THE PICKLEBALL FALL
According to the Volley Llama, pickleball injuries are becoming more and more common as the game continues to grow in popularity. Pickleball has exploded because of how easy and fun it is…especially with older, retired folks like myself looking to stay active.
However, anyone who has played pickleball any length of time has either experienced falling on the court, or suffered joint injuries or know someone who has. It can happen so fast. Stepping on one’s shoe string, backing up improperly to retrieve a ball or other situations. The most common pickleball injuries are ankle strain, Achilles tendon strain, heel strain, knee strain and hamstring strain.
Fortunately, my falls have not resulted in serious injury but I know of cracked heads, broken elbows or wrists, sprained joints as well as other pickleball injuries. I, for one, will undergo hip replacement surgery this month resulting from too much playing on hard courts. Recovery can be challenging.
Jane Brody identifies in her New York Times article several factors related to falling and steps that should be taken to minimize the risk of falling.
For the elderly, most causes of death are complicated by a fall. The statistics are staggering.
- Improper shoes
- Every 19 minutes an older person dies from a fall;
- One fall in five results in serious injury and most difficult to recover;
- Falls can result in irreversible impact to one’ health, social interaction and physiological well-being;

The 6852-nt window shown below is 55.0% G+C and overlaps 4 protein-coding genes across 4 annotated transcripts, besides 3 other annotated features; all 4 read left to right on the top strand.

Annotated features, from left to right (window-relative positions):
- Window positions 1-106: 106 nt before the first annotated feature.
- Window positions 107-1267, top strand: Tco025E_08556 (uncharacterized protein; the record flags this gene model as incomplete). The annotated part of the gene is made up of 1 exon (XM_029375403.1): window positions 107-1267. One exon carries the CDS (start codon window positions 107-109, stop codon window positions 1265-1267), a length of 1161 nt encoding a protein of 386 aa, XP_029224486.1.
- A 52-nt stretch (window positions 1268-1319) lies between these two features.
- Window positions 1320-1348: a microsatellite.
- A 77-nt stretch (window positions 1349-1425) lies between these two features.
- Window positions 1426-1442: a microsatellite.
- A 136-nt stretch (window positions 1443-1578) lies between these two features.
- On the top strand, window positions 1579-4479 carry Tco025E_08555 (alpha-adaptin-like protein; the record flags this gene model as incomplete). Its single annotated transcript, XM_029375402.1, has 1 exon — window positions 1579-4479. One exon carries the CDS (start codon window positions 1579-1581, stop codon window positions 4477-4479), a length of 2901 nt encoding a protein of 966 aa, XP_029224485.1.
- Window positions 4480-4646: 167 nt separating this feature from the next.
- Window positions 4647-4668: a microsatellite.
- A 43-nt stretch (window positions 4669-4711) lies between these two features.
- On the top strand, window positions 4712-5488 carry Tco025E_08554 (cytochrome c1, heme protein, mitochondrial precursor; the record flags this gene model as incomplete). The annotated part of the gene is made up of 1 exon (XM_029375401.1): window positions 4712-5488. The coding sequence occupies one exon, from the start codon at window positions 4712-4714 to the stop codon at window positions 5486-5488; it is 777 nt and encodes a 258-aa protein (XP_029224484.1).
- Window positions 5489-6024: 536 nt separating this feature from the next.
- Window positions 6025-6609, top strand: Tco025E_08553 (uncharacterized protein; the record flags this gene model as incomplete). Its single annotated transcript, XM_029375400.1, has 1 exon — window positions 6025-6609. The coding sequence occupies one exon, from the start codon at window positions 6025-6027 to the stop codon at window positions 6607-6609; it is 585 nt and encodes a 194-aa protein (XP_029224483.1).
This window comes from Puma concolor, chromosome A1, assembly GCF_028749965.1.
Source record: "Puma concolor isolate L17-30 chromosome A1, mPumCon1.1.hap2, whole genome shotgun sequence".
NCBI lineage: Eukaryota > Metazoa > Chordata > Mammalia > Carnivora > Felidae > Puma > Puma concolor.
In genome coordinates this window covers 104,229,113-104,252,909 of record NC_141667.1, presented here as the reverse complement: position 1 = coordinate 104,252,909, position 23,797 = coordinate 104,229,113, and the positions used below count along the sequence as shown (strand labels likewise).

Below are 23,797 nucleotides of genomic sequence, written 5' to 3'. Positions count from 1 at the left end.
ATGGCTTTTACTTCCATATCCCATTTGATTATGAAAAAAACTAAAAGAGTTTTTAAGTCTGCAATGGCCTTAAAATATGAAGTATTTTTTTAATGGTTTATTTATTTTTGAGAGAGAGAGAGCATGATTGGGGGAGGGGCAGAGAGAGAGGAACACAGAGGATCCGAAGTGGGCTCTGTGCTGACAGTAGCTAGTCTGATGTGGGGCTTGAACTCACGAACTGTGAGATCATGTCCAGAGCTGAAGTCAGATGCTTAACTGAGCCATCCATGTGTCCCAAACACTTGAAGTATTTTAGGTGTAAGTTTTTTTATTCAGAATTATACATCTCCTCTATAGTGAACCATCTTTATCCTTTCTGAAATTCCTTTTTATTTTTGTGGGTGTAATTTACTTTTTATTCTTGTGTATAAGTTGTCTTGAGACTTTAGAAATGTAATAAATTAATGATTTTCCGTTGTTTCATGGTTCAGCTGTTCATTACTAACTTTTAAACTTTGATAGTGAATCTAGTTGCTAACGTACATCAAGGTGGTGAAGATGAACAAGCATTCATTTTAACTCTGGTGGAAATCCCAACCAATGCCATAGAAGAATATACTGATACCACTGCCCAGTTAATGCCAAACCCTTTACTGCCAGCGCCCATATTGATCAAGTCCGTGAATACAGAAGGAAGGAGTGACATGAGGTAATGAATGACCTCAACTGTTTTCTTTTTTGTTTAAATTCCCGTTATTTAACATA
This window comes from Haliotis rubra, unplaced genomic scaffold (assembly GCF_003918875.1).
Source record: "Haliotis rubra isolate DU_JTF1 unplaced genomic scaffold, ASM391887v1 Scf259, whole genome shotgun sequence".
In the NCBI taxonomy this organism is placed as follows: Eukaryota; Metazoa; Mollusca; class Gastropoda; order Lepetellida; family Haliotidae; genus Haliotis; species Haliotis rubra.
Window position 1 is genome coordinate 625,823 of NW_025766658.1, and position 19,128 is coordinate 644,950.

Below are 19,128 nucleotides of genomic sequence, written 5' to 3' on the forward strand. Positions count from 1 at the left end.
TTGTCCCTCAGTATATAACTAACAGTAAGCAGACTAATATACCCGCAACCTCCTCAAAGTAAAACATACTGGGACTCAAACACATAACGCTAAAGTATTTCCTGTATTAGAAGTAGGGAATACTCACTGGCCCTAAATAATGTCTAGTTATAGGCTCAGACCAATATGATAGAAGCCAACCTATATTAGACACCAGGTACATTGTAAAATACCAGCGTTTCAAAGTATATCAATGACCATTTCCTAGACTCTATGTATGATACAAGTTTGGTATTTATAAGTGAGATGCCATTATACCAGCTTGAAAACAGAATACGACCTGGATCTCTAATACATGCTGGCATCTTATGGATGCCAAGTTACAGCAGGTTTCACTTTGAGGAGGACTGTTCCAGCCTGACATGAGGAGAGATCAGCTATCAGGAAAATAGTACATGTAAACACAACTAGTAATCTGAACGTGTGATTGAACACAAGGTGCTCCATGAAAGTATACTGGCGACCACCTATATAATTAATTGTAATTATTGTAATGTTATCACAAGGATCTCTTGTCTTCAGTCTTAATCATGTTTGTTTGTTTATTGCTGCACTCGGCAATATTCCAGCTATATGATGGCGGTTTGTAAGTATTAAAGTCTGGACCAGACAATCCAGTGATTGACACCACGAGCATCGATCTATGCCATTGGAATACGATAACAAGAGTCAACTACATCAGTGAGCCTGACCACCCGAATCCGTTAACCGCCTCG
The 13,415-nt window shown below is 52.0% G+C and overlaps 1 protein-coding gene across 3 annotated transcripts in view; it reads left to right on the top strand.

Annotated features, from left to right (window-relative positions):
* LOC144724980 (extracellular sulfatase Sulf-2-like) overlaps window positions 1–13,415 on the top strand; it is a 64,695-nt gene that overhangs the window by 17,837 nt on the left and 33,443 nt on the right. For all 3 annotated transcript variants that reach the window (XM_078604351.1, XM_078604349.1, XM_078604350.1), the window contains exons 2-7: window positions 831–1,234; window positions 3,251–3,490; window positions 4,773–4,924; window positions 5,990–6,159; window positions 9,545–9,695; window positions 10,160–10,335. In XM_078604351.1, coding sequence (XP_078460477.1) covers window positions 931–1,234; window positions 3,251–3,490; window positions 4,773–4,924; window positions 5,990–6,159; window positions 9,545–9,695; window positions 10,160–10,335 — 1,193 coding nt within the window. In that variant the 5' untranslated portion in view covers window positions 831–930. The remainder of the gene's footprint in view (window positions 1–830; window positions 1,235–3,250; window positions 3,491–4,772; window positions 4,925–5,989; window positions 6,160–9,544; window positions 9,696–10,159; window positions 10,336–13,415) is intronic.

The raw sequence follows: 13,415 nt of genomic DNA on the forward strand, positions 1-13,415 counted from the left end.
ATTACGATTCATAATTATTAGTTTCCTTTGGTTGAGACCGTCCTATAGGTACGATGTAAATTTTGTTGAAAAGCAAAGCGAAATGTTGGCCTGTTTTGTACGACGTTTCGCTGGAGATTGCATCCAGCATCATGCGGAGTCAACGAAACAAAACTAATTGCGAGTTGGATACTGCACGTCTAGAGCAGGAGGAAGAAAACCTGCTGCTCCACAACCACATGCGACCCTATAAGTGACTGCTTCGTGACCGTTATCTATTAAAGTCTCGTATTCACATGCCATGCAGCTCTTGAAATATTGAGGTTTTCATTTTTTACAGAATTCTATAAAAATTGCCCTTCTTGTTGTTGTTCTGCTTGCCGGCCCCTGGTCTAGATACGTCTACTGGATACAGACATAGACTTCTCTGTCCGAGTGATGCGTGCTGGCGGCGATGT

- More than a quarter of people aged 65 and older fall each year. Falling once doubles chances of falling again according to the Center for Disease Control and Prevention;
- Most age-related falls are preventable
For pickleball players, many factors can contribute to falling including:
- Medical and orthopedic problems and medications to treat them;
- Physical change that impair balance;
- Lack of core strength and warm up exercises go hand in hand;
- Lack of sufficient warm up---not stretching every day;
- Gait and muscle strength;
- Sensory decline in vision; and
- Hearing and awareness of body positions.
Brody offers several suggestions for minimizing dangerous falling. They include:
- Regular exercise to maintain leg strength, balance, endurance and coordination;
- Tai Chi as a low impact way to improve balance;
- Practice standing on one foot when you brush your teeth, wash dishes or prep a recipe;
- Read Carol Clements’s book: Better Balance for Life;
- Have eyes checked annually; and
- Regular hearing checkups.
Dr. Kernisan, a geriatrician from the Bay Area, identifies several medications that can lead to possible fall risks. They include the following:
- Psychoactive drugs
- Sleep medications like Ambien and Lunesta
- Prozac, Zoloft and Elavil
For those of us committed to the game of pickleball, a couple final observations.
Most of us playing pickleball are elderly. We are not 40-years-old and we must be aware of the aging process and our subsequent limitations. Furthermore, it is important to take an honest assessment of our footwear. According to the Volley Llama article, “the most important piece of equipment is not the paddle, but in fact Your Shoes”. Court shoes are ideal. Running shoes are the worst type of shoes for pickleball. They have a tendency to grab and stick to the court at the worst time.
Obviously, shoes should fit well, be comfortable and supportive. Use footwear appropriate for the weather and surface conditions.
Finally, while falling, many of us put out our hand to break our fall and end up breaking our wrists or other resulting injuries. Again, trips and falls are the most common cause of serious injury for pickleball players over 60. In most cases, this is caused by a combination of physical exhaustion, poor footwork, inappropriate footwear, or retrieving balls beyond our capacity.
Enjoy the game and be careful